IMF mem­bers pledge to re­frain from us­ing cur­ren­cies as trade weapon

Times of Oman - - MARKET -

NUSA DUA, In­done­sia: The In­ter­na­tional Mone­tary Fund (IMF) said on Satur­day its mem­bers pledged to re­frain from com­pet­i­tive cur­rency de­val­u­a­tions and step up di­a­logue on trade, as es­ca­lat­ing trade fric­tions and higher bor­row­ing costs threat­ened to knock global growth.

The agree­ment came as US Trea­sury Sec­re­tary Steve Mnuchin re­it­er­ated his con­cern over the yuan’s weak­en­ing against the dol­lar — a drop that Wash­ing­ton sus­pects may be aimed at giv­ing Chi­nese ex­ports a trade ad­van­tage and off­set­ting US tar­iffs.

In a com­mu­nique is­sued by the IMF’s steer­ing com­mit­tee, the mem­ber coun­tries also agreed to de­bate ways to im­prove the World Trade Or­gan­i­sa­tion (WTO) so it can bet­ter ad­dress trade dis­putes.

“We ac­knowl­edge that free, fair, and mu­tu­ally ben­e­fi­cial goods and ser­vices trade and in­vest­ment are key en­gines for growth and job cre­ation,” the In­ter­na­tional Mone­tary and Fi­nan­cial Com­mit­tee (IMFC) said in the state­ment.

“We will re­frain from com­pet­i­tive de­val­u­a­tions and will not tar­get our ex­change rates for com­pet­i­tive pur­poses,” it added.

Fears that es­ca­lat­ing global trade ten­sions and ris­ing US in­ter­est rates could dent growth have roiled global mar­kets in re­cent days and prompted warn­ings of height­ened risks by fi­nance lead­ers gath­er­ing for the IMF and World Bank an­nual meet­ings in the In­done­sian re­sort is­land of Bali. “The re­cov­ery is in­creas­ingly un­even, and some pre­vi­ously iden­ti­fied risks have par­tially ma­te­ri­alised,” the com­mu­nique said, re­fer­ring to threat­ened tar­iffs.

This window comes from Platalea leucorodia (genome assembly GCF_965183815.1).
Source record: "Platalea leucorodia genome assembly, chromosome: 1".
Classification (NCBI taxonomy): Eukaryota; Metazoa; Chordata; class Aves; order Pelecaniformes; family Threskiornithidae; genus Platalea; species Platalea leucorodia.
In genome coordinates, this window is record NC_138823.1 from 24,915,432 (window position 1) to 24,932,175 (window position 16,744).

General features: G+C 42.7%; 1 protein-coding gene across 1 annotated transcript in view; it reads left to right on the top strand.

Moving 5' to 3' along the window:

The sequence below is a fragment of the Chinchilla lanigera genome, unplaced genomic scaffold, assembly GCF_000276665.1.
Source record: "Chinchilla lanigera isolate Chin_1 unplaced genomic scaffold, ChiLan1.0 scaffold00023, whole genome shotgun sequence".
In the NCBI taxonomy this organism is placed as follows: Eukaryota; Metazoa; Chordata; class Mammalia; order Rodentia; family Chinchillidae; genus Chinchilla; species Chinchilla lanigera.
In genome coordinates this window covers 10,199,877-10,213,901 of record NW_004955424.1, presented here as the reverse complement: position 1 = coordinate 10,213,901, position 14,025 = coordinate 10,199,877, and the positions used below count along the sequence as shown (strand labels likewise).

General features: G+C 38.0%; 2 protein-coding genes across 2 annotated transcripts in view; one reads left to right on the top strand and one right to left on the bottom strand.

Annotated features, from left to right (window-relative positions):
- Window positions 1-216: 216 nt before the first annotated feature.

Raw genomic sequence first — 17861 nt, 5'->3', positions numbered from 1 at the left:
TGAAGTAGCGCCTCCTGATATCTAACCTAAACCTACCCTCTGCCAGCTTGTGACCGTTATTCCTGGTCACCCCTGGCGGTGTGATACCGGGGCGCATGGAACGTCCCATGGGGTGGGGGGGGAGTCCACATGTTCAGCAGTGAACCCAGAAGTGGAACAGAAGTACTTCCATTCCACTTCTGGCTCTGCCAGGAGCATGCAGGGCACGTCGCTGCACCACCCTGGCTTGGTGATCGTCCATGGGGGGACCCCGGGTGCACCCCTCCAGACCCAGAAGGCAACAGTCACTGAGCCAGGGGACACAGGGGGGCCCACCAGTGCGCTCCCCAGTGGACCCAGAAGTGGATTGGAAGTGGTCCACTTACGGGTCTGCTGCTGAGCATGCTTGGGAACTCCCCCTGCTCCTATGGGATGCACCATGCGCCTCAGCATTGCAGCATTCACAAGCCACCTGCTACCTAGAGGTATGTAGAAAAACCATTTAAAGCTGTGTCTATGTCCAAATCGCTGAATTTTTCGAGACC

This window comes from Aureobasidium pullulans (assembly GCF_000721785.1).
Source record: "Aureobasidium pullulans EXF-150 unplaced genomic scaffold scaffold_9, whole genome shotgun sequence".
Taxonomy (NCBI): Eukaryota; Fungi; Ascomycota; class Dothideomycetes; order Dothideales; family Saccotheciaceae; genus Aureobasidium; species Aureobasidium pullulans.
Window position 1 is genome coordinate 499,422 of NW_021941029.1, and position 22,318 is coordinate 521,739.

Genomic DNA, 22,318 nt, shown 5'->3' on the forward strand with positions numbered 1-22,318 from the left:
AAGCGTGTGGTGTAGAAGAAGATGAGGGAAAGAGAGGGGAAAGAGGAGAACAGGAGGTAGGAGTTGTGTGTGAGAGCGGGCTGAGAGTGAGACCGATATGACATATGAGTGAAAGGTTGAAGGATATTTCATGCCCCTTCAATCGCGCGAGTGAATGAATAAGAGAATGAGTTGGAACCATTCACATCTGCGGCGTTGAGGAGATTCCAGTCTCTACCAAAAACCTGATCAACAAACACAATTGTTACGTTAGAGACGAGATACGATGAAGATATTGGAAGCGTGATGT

The United States and China have slapped tit-for-tat tar­iffs on hun­dreds of bil­lions of dol­lars of each other’s goods over the past few months, sparked by US Pres­i­dent Don­ald Trump’s de­mands for sweep­ing changes to China’s in­tel­lec­tual prop­erty, in­dus­trial sub­sidy and trade poli­cies. The bi­lat­eral ten­sions have flared over to cur­ren­cies with the United States voic­ing con­cern about a weak­en­ing of the yuan to close to 7 to the dol­lar in re­cent months, a level not seen in a decade.

Trump has fre­quently ac­cused China of cheap­en­ing its cur­rency to gain a trade ad­van­tage, claims Bei­jing has con­sis­tently re­jected.

Mnuchin on Satur­day said Chi­nese of­fi­cials told him at the Bali meet­ings this week that a fur­ther de­pre­ci­a­tion of China’s yuan cur­rency was not in the coun­try’s in­ter­ests.

“And as I’ve said, the cur­rency is­sue is an im­por­tant is­sue for us in trade and will be part of our trade dis­cus­sions,” he told a news con­fer­ence. “We want to make sure that de­pre­ci­a­tion is not be­ing used for com­pet­i­tive pur­poses in trade.”

Full story @ time­so­fo­­ness

PHOTO-OP TIME: Ar­gentina’s Fi­nance Min­is­ter Ni­co­las Du­jovne, (left) Ja­pan’s Fi­nance Min­is­ter Taro Aso (cen­tre) and US Sec­re­tary of Trea­sury Steven Mnuchin (right) ap­plaud dur­ing a group photo ses­sion with Cen­tral Bank gov­er­nors and fi­nance min­is­ters at the In­ter­na­tional Mone­tary FundWorld Bank Group An­nual Meet­ing 2018 in Nusa Dua, Bali, In­done­sia, on Satur­day. - Reuters

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